Visiting a rastro

Visiting a rastro

What is a rastro?

A rastro is nothing more than a second-hand store. Rastro is the Spanish word for “track”. And there are user tracks on second-hand items. Reusing furniture and other items is very common here in Spain. If you want to get rid of your old furniture, you can simply put it on the street. It is often taken by someone within a few hours. In La Nucia also many people drive around in vans scouring all neighborhoods in search of discarded things that have been dumped on the street. They use these things themselves or they sell it on the second hand market.

Where can you find a rastro?

You can find these stores and markets everywhere. For example, there are some second-hand stores along the N332 in Altea. These are, for example, open almost every day, except on Sundays. If you are lucky, you can find beautiful second-hand furniture. Usually you are unlucky and you mainly find old-fashioned furniture that probably comes from houses of deceased (elderly) people. Benidorm also has a nice place with second-hand stuff, called El Cisne. This rastro is only open again during the weekend. There is a restaurant present. The people who sell goods there have rented a place there for a long time. Another nice rastro is Don Quijote in Alfaz del Pi. This rastro is close to my house and is only open on Saturdays and Sundays. Here too regular sellers who rent a spot for a longer period of time. Don Quijote also has a restaurant and playground for children. Live music is also regularly available. The sellers at Don Quijote are mostly Spanish, Dutch and British. Finally, every Sunday in La Nucia there is a rastro on the industrial estate. This is more like a (free) market. Few furniture is sold.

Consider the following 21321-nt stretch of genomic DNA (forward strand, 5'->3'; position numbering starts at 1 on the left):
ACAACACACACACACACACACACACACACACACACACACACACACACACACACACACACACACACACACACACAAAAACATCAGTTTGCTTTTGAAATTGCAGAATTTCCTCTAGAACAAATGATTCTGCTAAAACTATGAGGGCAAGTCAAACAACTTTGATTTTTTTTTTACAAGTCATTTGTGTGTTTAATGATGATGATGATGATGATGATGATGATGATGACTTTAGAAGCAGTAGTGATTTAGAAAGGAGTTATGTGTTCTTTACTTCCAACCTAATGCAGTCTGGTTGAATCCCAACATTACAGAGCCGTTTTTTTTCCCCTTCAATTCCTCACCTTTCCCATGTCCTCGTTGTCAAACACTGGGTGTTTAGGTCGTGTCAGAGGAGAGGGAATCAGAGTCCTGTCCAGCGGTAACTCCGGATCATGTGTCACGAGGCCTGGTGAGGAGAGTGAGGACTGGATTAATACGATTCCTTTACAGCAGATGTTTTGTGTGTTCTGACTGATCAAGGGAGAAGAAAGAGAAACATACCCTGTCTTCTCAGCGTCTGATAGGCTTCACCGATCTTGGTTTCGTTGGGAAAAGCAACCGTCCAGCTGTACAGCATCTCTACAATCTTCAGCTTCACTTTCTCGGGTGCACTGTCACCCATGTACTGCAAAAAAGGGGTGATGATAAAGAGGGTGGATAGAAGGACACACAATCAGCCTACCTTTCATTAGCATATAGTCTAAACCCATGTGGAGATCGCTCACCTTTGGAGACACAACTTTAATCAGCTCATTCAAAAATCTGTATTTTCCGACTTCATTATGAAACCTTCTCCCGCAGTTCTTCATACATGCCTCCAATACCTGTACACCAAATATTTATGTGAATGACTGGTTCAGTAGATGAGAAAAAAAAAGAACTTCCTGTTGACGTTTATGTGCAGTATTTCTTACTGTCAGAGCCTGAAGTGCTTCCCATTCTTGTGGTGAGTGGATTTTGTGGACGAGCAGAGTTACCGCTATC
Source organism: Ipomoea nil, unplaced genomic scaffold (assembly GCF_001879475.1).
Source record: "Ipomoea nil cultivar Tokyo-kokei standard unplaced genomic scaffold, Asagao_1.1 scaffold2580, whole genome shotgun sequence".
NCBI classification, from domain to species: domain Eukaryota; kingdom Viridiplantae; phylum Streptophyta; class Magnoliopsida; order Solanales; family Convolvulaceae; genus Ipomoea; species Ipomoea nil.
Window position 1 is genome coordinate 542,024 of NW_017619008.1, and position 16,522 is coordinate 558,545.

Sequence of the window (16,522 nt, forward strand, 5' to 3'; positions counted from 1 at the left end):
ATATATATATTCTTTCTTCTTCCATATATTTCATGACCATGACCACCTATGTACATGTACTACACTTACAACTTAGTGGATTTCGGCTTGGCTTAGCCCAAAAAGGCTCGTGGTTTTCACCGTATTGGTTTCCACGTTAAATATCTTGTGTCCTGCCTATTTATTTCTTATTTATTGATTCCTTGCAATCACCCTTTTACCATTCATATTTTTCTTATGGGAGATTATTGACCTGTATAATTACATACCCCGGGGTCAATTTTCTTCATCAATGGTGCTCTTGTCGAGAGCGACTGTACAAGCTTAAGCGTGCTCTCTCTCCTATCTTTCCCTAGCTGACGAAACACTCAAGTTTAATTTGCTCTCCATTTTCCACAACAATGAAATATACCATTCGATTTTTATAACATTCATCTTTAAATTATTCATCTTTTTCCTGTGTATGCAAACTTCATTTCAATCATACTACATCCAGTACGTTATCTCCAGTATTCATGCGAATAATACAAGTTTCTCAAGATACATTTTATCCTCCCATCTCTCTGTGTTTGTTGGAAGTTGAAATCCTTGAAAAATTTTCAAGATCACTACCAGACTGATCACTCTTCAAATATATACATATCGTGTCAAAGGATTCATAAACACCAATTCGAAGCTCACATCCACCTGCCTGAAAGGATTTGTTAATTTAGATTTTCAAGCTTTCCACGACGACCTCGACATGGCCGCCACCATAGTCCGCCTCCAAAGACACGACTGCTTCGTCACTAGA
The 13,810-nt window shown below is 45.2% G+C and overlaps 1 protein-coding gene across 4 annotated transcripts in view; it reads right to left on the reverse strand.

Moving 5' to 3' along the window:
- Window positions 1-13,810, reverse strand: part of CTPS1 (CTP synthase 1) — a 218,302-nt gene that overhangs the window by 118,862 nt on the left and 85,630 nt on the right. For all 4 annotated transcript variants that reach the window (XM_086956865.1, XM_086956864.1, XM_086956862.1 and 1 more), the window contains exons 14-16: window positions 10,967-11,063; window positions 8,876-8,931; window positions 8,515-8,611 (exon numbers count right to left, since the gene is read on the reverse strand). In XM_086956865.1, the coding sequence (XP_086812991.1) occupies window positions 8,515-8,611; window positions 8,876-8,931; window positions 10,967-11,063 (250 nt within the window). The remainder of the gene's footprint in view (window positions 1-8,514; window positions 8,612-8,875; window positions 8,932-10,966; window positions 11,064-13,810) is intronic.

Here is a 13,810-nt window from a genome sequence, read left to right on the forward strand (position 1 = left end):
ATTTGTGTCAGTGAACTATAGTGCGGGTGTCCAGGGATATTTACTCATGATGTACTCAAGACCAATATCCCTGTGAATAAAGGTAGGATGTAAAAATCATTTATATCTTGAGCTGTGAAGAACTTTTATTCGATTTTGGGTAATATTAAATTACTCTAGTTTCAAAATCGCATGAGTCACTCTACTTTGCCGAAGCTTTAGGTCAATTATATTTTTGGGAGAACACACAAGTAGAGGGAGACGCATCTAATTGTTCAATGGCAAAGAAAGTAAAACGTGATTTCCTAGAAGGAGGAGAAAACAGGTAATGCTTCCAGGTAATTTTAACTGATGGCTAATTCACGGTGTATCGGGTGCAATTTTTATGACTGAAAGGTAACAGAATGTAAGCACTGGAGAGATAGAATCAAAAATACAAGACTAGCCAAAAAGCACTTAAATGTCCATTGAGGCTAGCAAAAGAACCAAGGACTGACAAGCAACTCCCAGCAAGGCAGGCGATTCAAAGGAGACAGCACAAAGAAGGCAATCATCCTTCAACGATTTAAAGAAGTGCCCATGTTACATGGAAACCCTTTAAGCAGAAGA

Is visiting a rastro fun?

It is certainly nice to visit a rastro, even if you don’t buy anything. I like to come here for paintings and other decorations on the wall. You have to be lucky for furniture. In my view, most are too old and dusty. But sometimes you are lucky if there is something modern and relatively little used. The sellers collect most of their merchandise from people at home who want to get rid of used furniture or if a house needs to be emptied after someone’s death. When I bought my house in Spain, I also got the furniture. The furniture was not to my taste. They went to a seller who has a thrift store. Futhermore, I got a few garden chairs from a thrift store. A quick cleaning and they looked like new again. In conclusion, the circular economy is doing well here.


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